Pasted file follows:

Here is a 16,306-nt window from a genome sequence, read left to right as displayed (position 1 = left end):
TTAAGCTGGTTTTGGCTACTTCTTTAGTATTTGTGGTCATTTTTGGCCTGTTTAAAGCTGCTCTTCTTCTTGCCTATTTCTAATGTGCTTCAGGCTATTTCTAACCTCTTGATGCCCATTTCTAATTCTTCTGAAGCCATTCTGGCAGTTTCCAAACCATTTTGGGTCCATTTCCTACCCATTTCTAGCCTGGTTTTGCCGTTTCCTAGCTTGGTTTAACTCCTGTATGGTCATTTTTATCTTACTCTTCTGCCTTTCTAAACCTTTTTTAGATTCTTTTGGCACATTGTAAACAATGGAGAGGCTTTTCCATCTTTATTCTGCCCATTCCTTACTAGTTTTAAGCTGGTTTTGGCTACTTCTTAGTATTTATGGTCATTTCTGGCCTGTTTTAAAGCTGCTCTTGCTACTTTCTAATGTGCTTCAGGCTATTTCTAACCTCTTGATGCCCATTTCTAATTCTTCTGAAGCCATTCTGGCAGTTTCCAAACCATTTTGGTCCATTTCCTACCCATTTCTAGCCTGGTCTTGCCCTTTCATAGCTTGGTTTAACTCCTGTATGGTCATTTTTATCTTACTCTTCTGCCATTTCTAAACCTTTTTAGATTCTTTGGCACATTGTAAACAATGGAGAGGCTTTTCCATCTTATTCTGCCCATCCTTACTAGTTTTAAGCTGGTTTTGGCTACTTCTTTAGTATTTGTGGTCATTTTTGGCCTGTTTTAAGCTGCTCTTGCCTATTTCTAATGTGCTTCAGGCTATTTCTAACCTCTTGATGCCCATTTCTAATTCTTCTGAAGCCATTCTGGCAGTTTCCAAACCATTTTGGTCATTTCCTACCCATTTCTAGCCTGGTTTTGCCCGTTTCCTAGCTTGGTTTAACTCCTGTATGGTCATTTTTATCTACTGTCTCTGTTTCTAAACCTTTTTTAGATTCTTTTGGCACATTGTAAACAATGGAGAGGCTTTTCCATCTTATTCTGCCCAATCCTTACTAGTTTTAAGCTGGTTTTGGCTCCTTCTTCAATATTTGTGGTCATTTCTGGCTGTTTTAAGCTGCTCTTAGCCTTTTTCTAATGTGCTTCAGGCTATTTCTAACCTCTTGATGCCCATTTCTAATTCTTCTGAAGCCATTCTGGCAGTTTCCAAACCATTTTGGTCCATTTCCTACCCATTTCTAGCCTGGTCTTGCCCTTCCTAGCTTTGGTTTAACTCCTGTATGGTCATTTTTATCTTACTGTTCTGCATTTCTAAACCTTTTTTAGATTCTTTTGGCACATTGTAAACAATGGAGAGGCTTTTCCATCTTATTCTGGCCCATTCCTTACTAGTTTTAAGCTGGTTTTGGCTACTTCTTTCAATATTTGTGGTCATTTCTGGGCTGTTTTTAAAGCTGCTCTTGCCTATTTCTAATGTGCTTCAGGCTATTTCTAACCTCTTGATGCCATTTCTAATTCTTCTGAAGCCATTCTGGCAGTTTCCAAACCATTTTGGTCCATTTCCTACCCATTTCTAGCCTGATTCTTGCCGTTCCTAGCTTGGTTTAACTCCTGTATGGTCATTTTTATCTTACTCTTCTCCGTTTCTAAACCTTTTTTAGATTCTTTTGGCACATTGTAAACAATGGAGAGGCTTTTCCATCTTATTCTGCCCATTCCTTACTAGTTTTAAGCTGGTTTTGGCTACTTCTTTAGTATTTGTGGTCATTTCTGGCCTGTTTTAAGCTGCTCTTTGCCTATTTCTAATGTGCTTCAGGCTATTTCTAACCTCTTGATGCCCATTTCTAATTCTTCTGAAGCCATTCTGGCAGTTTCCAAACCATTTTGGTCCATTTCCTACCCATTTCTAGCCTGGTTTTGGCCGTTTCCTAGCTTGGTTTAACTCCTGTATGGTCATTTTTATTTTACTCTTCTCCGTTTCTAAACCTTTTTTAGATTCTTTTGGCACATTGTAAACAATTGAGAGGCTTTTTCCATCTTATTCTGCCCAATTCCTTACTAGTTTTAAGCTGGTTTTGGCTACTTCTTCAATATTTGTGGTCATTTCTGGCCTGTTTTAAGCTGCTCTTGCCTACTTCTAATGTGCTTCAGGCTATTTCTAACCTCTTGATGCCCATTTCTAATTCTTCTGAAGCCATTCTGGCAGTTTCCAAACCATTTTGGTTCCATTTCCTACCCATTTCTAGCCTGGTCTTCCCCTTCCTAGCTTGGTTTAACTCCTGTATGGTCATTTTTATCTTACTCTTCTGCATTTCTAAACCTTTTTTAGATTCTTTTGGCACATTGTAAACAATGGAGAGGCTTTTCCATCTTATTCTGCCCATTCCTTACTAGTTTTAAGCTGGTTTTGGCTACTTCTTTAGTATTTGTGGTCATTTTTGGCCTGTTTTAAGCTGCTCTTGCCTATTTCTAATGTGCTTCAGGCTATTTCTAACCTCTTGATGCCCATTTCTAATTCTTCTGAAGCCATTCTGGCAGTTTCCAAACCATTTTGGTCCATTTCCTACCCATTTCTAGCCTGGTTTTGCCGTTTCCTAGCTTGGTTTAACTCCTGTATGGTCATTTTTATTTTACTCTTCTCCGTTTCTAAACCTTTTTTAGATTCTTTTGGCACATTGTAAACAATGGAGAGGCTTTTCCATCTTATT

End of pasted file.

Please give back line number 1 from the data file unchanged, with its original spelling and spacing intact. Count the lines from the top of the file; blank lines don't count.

Here is a 16,306-nt window from a genome sequence, read left to right as displayed (position 1 = left end):